I’m proud to be the author, along with Representative David Steffen, of Senate Bill 228 and companion bill Assembly Bill 292. Our bill offers a thoughtful solution to the mounting problems that staff and taxpayers face at GBCI by allowing for its sale along with the construction of a new maximum security facility in Brown County or an adjacent county. 
 

Did I mention that GBCI is 119 years old?

By entering into a public/private partnership for a new maximum security prison, the state will save millions of taxpayer dollars. The old facility will no longer constantly need costly updates and upgrades, the operating cost savings from a modern efficient facility will be significant, and the state will not need to bond because of the private/public partnership. A new facility will employ best prison building practices that we’ve learned over the past 119 years and will increase safety and morale.
 

The sale of the 50 acres currently occupied by GBCI will allow for significant economic development opportunities for the Village of Allouez. Currently, the state pays no property tax to the village for GBCI; however, if the land is sold for what is estimated to be $7 to $10 million, it will go onto the tax rolls. It’s estimated that after the sale and repurposing of the GBCI site (located right along the Fox River), the Village of Allouez could have an additional $70 to $80 million added to its property tax rolls.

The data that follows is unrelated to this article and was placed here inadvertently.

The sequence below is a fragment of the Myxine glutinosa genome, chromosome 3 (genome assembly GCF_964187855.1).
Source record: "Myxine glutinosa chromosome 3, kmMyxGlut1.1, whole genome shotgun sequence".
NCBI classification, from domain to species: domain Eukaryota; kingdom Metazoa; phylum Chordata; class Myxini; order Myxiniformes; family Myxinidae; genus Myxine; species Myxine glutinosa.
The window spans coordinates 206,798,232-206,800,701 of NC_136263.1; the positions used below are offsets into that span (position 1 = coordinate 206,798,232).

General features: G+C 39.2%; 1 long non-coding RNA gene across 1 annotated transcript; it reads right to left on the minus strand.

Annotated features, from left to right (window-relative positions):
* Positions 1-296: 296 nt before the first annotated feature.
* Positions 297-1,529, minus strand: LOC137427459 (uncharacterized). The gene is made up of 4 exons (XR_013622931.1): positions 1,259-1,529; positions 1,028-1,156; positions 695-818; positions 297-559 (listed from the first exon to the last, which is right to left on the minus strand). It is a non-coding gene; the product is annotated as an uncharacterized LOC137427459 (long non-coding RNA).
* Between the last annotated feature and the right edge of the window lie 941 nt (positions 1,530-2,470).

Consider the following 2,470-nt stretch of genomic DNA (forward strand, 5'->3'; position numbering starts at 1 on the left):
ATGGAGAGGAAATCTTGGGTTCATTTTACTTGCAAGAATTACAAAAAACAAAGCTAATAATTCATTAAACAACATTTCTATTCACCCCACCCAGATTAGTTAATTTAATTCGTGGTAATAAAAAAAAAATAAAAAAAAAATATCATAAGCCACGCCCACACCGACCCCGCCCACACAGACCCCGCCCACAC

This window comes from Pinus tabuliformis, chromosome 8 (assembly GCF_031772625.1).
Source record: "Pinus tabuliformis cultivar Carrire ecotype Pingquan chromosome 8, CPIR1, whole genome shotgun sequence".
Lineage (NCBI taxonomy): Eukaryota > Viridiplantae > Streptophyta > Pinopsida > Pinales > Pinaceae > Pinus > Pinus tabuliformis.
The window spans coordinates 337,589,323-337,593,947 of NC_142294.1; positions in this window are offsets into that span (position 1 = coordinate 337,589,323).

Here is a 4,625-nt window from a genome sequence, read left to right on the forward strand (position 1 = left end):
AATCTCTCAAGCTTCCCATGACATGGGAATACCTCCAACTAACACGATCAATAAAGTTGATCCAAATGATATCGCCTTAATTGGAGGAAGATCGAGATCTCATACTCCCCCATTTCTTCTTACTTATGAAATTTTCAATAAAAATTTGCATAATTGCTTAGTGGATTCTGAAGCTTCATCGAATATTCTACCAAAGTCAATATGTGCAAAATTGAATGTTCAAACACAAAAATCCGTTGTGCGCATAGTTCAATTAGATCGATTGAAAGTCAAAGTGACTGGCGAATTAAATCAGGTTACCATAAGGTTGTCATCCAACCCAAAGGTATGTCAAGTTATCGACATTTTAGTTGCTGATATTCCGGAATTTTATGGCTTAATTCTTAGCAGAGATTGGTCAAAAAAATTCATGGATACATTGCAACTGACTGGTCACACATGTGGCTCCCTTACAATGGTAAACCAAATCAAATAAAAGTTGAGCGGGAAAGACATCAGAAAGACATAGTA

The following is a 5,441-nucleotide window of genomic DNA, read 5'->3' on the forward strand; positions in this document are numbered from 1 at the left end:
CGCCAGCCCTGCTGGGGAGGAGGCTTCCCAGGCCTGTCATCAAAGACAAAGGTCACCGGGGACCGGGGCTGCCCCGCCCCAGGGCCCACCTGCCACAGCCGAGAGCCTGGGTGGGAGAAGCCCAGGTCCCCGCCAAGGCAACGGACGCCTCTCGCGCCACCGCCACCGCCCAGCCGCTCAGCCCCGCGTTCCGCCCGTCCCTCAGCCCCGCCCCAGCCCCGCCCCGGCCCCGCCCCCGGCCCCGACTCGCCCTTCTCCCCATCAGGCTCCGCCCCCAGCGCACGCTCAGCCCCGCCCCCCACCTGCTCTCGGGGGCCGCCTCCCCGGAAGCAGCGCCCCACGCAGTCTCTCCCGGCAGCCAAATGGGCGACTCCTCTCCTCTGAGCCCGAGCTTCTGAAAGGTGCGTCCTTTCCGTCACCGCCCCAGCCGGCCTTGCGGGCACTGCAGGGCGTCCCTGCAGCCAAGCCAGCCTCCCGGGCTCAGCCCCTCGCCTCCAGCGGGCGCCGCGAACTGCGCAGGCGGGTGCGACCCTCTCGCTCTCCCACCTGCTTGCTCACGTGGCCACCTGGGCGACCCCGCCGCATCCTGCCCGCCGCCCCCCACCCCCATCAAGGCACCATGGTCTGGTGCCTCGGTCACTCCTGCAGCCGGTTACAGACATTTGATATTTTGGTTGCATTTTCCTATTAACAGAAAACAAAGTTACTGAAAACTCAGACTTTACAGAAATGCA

Developing the site of a former prison isn’t a new idea. The Alexander Company redeveloped the site of historic Lorton Prison in Fairfax, Virginia into community residences, workplaces, shopping, and green space now known as Liberty at Laurel Hill


SB 228/AB 292 requires the Department of Administration to solicit bids for the private construction and ownership of a new maximum security prison to be located in Brown County or a county adjacent to Brown County. A private prison would pay property taxes making the new facility very attractive to a number of communities in Brown County and adjacent counties. While the new prison would be privately owned, it would be staffed by Wisconsin Department of Corrections guards and support staff and be leased, with the option to buy, by the state. 

 

On May 16, 2017, the Assembly Committee on Corrections held a public hearing on AB 292. I encourage you to watch the public hearing by clicking this link. Fast forward to the 287 minute mark for the portion of the hearing about AB 292.

SB 228/AB 292 is a win for everyone. Taxpayers in Allouez, Green Bay, and Brown County will benefit because a previously public, non-taxed facility will go back on the tax rolls. Taxpayers in the county of the new prison will also benefit by collecting taxes on a privately owned facility – perhaps Kewaunee County. Taxes aside, prison staff will work normal hours, have less stress, and be safer. Even the prisoners will benefit by being in a safer, more secure, and up-to-date environment.

I’ll continue to work on common sense solutions to make government smaller, more efficient, and user friendly. Please share any ideas you may have by calling, emailing, or visiting me.



 
 

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Lasee's Notes, please feel free to contact me.

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State Capitol Room 316S- PO Box 7882, Madison, WI 53708
(608) 266-3512
Email: Sen.Lasee@legis.wisconsin.gov